This view of the twilight sky and Martian horizon taken by NASA's Curiosity Mars rover includes Earth as the brightest point of light in the night sky. Earth is a little left of center in the image, and our moon is just below Earth.
Researchers used the left eye camera of Curiosity's Mast Camera (Mastcam) to capture this scene about 80 minutes after sunset on the 529th Martian day, or sol, of the rover's work on Mars (January 31, 2014). The image has been processed to remove effects of cosmic rays.
A human observer with normal vision, if standing on Mars, could easily see Earth and the moon as two distinct, bright "evening stars."
The distance between Earth and Mars when Curiosity took the photo was about 160 million kilometers or 99 million miles.
Image credit: NASA/JPL-Caltech/MSSS/TAMU
NASA spacecraft that have previously returned images of Earth taken from Mars orbit or from the surface of Mars include Mars Global Surveyor in 2003 (http://photojournal.jpl.nasa.gov/catalog/PIA04531), Mars Exploration Rover Spirit in 2004 (http://photojournal.jpl.nasa.gov/catalog/PIA05560) and Mars Reconnaissance Orbiter in 2007 (http://photojournal.jpl.nasa.gov/catalog/PIA10244).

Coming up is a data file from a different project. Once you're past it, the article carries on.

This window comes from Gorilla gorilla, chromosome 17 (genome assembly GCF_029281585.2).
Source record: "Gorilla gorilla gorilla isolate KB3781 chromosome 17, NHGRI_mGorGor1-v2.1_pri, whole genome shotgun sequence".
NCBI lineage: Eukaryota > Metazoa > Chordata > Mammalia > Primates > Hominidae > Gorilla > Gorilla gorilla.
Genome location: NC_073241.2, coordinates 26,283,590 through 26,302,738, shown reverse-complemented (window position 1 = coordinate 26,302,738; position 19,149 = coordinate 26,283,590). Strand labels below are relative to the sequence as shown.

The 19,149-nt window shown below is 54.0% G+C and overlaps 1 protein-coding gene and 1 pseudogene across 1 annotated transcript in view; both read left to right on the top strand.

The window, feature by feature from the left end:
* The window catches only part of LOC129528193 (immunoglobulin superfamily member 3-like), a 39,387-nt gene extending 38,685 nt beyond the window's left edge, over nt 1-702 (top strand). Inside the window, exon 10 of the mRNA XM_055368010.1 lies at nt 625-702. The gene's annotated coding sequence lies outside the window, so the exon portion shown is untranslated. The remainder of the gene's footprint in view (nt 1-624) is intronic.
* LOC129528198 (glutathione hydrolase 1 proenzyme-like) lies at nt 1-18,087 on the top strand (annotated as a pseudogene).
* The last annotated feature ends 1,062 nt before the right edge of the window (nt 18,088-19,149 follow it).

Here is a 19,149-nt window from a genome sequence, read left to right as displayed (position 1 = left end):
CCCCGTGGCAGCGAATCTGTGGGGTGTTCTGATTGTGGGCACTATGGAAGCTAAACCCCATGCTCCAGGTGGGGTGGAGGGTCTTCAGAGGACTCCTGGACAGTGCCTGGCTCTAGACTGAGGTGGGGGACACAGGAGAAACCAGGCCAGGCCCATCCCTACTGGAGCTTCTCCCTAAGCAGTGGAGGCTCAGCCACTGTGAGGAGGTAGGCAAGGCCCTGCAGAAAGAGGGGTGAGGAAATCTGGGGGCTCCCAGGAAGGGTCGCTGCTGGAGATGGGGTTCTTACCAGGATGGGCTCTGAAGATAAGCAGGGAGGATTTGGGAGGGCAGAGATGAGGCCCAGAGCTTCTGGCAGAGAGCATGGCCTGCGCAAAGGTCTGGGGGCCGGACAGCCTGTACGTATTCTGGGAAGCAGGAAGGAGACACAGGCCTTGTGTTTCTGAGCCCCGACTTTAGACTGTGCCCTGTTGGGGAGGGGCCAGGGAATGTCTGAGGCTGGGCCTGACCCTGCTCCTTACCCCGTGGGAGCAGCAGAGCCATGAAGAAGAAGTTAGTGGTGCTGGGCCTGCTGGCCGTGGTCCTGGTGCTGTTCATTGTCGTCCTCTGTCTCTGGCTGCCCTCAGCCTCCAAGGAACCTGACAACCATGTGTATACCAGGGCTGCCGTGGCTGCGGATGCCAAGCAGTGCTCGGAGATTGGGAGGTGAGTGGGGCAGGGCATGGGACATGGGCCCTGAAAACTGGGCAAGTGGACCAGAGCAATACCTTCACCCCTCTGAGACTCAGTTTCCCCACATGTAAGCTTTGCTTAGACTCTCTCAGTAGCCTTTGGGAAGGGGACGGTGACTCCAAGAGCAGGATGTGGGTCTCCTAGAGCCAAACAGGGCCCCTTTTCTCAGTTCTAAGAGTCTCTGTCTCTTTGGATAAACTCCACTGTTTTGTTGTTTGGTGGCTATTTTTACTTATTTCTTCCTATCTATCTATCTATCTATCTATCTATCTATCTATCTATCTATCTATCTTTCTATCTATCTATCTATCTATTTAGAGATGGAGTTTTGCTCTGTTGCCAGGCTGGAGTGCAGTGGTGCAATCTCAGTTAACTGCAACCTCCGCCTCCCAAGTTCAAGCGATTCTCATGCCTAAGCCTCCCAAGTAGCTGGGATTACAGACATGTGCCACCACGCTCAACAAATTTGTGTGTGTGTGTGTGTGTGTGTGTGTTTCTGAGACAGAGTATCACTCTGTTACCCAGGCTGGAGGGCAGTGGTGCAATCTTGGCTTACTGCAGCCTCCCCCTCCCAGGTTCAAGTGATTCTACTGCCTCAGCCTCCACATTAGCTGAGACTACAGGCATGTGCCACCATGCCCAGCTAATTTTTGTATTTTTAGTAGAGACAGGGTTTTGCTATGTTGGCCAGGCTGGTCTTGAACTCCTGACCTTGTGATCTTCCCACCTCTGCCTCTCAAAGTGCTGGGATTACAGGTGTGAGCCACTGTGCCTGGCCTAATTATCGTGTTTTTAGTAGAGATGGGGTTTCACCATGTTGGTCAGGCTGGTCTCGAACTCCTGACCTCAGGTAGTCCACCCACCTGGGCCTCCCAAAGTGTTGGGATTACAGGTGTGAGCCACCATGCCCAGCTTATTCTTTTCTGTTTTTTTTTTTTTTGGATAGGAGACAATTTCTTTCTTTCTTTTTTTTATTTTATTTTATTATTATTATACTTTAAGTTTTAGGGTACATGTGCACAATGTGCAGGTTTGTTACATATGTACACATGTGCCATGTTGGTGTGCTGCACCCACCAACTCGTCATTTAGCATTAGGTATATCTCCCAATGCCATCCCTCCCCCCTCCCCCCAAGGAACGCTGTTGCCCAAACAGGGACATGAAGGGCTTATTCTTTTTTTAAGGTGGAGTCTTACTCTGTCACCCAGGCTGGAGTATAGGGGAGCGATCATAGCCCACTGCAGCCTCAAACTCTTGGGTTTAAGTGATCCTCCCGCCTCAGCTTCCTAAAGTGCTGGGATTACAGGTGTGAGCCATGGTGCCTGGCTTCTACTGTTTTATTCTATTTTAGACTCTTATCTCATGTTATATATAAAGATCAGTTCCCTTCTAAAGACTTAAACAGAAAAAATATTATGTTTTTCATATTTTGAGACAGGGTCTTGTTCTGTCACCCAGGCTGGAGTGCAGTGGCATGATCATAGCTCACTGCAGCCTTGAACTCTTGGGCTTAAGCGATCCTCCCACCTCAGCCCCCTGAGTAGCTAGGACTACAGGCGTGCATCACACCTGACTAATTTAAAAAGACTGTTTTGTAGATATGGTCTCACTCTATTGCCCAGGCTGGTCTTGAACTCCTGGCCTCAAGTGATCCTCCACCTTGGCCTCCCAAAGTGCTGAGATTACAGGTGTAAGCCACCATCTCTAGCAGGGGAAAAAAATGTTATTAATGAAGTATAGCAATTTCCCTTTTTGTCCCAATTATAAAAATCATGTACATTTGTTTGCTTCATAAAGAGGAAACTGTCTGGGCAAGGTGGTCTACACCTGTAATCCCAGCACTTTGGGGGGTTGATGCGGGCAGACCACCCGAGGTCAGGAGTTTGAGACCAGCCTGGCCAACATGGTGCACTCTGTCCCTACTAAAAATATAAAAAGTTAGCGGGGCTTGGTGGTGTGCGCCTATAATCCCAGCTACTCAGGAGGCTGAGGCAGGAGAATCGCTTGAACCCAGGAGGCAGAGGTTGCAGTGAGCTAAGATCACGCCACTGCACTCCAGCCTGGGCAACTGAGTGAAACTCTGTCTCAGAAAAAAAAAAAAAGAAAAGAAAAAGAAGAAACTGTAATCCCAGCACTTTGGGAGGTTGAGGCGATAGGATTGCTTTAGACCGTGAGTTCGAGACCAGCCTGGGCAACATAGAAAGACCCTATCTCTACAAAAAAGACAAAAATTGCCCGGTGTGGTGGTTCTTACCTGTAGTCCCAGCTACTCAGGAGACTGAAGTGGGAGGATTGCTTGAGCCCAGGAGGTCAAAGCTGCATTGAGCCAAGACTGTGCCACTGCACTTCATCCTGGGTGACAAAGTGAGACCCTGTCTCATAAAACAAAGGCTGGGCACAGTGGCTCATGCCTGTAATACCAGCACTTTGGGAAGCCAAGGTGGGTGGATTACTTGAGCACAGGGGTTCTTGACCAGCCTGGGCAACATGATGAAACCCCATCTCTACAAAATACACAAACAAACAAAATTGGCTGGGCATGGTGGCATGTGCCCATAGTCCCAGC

Image credit: NASA/JPL-Caltech/University of Arizona
This is an image of Earth and the Moon, acquired on October 3, 2007, by the HiRISE camera on NASA's Mars Reconnaissance Orbiter.
At the time the image was taken, Earth was 142 million kilometers (88 million miles) from Mars, giving the HiRISE image a scale of 142 kilometers (88 miles) per pixel, an Earth diameter of about 90 pixels and a moon diameter of 24 pixels. The phase angle is 98 degrees, which means that less than half of the disk of the Earth and the disk of the moon have direct illumination.
Source: NASA / JPL
Featured image: NASA/JPL-Caltech/MSSS/TAMU